4. Great, easy shopping - I often overlook this, because it is so easy.  Numerous grocery store options with plenty of fresh produce.  Meats, cheese, and fish galore.  High end and low end clothes and electronics.  Malls.  IKEA.  If, somehow, you aren't satisfied with the German options, you are 30 minutes from the base in Wiesbaden with a U.S. style grocery store and PX.  Ramstein and its giant Commissary and PX are only 90 minutes away (I went to Ramstein twice in 2 years and left wondering why both times).  Oh, and Amazon too.

5. Cool shit - This is entirely due to my position and not really due to Frankfurt, per se, but I have gotten to do a lot of fun stuff.  I have toured Porsche and the largest commercial passenger plane in the world.  I have visited the European Space Agency and some of the world's largest banks.  I have met German governors, high-ranking CEOs, Senators and cabinet members.  I have eaten at a Michelin star steak house and seen a satellite that is now in space.  Pretty fun stuff.

The Bad

1. The Siedlung - The housing compound is perfectly okay, but nothing more.  There is not a single feature of my apartment that I will miss when I am at future posts.  Outside the war zones, I haven't heard of or seen worse housing in the FS.  There is nothing specifically wrong with it, but it just doesn't have anything special about it.  To make matters worse, it's in a fairly boring part of town.  Being on a compound, I don't have any German neighbors.  It's like being in Little America.  If that's your thing, then Frankfurt is for you.

2. The lack of community and support - I understand that this is a European malaise, but it still came as a shock when I arrived.  I assumed with so many people here, it would be easier to make friends, but it's actually harder.  The community is so big that you can never know everyone.  People don't introduce themselves to new people the way you do at a small post (I am as guilty of this as anyone else).  People aren't actively looking for new friends the way they do at a small post.  There are so many options for things to do that people hang out with each other less.  It took me 6 months to get a good group of friends and since then I haven't looked back.  But those first 6 months were hard.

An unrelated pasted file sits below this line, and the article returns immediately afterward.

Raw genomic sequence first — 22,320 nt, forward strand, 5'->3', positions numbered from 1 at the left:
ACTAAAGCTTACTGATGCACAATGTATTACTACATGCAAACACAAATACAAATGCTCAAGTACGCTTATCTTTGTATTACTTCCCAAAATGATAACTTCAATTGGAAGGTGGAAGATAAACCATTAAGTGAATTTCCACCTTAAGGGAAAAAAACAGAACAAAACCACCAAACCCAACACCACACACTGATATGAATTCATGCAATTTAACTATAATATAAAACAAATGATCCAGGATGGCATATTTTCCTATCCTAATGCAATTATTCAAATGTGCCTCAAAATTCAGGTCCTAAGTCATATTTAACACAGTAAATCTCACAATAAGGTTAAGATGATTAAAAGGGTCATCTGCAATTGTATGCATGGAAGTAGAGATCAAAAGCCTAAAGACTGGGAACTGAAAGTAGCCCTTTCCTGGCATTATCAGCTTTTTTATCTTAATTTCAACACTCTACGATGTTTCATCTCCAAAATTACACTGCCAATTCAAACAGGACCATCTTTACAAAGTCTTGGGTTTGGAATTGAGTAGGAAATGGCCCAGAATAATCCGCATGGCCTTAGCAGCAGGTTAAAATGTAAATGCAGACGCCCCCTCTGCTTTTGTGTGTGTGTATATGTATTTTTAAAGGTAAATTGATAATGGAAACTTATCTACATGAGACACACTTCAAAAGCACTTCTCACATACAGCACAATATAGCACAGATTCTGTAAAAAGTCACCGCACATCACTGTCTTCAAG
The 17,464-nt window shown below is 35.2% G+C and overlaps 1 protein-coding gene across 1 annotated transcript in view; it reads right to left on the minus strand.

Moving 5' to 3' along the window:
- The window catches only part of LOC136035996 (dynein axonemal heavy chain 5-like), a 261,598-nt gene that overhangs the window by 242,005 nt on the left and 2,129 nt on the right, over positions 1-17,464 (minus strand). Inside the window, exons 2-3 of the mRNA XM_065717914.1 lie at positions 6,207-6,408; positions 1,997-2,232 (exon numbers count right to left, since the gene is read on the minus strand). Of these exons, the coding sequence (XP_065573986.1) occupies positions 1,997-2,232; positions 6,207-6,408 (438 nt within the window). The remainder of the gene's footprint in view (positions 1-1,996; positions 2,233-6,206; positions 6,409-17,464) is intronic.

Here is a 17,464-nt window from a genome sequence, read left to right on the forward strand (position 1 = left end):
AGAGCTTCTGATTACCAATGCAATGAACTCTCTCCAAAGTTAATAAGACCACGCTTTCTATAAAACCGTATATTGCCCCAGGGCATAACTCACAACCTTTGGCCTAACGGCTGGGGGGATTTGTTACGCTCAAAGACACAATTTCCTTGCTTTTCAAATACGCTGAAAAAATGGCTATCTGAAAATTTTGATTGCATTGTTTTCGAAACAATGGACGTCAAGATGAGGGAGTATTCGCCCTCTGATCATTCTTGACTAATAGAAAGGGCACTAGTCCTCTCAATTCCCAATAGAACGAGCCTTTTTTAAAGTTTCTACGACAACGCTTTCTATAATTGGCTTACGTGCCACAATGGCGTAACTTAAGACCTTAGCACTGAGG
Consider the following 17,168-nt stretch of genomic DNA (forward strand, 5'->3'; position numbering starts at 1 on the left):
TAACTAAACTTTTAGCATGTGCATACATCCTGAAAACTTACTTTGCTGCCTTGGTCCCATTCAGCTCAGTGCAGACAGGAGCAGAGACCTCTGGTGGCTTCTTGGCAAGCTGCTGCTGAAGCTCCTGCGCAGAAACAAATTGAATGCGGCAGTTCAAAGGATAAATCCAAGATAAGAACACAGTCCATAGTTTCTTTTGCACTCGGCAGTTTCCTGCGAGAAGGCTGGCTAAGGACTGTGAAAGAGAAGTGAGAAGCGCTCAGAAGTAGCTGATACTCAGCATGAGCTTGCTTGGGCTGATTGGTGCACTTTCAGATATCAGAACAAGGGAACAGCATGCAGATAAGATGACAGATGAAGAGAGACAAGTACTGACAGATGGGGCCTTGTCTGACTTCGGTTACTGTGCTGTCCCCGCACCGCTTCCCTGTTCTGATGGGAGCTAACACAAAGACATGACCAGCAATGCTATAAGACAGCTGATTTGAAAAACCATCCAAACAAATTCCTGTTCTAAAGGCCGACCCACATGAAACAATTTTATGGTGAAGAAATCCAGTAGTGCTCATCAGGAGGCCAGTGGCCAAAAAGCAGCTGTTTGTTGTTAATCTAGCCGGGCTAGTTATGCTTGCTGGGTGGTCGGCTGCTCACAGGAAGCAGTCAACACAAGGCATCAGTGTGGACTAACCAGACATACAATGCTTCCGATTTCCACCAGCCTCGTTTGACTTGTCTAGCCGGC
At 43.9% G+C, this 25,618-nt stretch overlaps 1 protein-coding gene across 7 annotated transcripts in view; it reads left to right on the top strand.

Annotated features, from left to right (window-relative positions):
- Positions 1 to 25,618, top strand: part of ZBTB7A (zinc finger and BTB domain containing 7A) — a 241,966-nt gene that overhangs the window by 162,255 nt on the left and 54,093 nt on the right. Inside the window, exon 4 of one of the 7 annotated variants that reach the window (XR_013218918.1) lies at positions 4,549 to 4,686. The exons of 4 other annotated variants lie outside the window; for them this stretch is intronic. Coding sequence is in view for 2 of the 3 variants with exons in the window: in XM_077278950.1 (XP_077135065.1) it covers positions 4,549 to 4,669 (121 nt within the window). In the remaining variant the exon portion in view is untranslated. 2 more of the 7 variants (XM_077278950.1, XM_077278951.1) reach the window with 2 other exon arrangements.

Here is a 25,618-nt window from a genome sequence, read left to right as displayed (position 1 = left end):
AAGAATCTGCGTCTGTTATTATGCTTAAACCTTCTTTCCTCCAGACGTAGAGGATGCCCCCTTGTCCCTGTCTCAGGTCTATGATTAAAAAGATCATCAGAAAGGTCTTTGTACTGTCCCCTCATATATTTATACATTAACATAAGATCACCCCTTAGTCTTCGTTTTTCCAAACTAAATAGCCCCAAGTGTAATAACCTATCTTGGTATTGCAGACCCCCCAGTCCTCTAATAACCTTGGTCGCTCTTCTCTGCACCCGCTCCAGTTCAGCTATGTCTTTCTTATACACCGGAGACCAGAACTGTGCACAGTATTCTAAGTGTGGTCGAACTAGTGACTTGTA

3. Working in a Consulate - Working in the Consulate is quite different from working in the Embassy.  I may be more attuned to this because of my position in the Pol/Econ section, but it really affects your work.  Despite the huge consulate, our bilateral mission is quite small.  Political, Economic, and Public Diplomacy work is covered by just a handful of officers.  Most things require an extra layer of scrutiny.  Different portfolio than what you see at the Embassy.  I would consider working a political job again.  I would consider working in a Consulate again, but I don't think I would work in a Political/Economic job in a Consulate again.

4. Germans being German - Two weeks ago, I needed to replace a windshield wiper while on the road.  After 30 minutes, I finally found an auto parts store where they had dozens of windshield wipers available.  Somehow, it took us an hour to find the right part.  Why?  All car models in Germany have a unique identifying number listed on the registration, which allows auto parts stores, repair shops, etc., to input that number and see exactly what parts can be used.  Since my car is an American spec. car, it doesn't have one of those numbers.  Therefore, they couldn't figure out which part to use.  This is one of the most German things in the world - a brilliant system that, when it works, is absolutely fantastic.  AND absolutely zero ability to improvise when that brilliant system doesn't work.

5. Minor annoyances - There are a couple of things that regularly annoy me, but don't really classify as bad enough to warrant their own point.

  • No right turn on red - Waiting at a light for minutes for the light to turn green only then to have to wait for pedestrians to cross the street is extremely frustrating.
  • Sameness of the beer - All of the beer in Germany is good.  None of the beer in Germany is great.  Due to a 16th Century Beer Purity Law, there are basically only three types of beer - Lager, Pilsner, and Hefeweizen.  No ales, no stouts, no light beers, no ciders.  On a scale of 1-10, every beer in Germany is between a 6-8.
  • Internet issues - Germany is a first world, technologically driven country.  Yet, my internet regularly sucks.  I rarely get the promised performance of what I pay for and we often have streaming issues.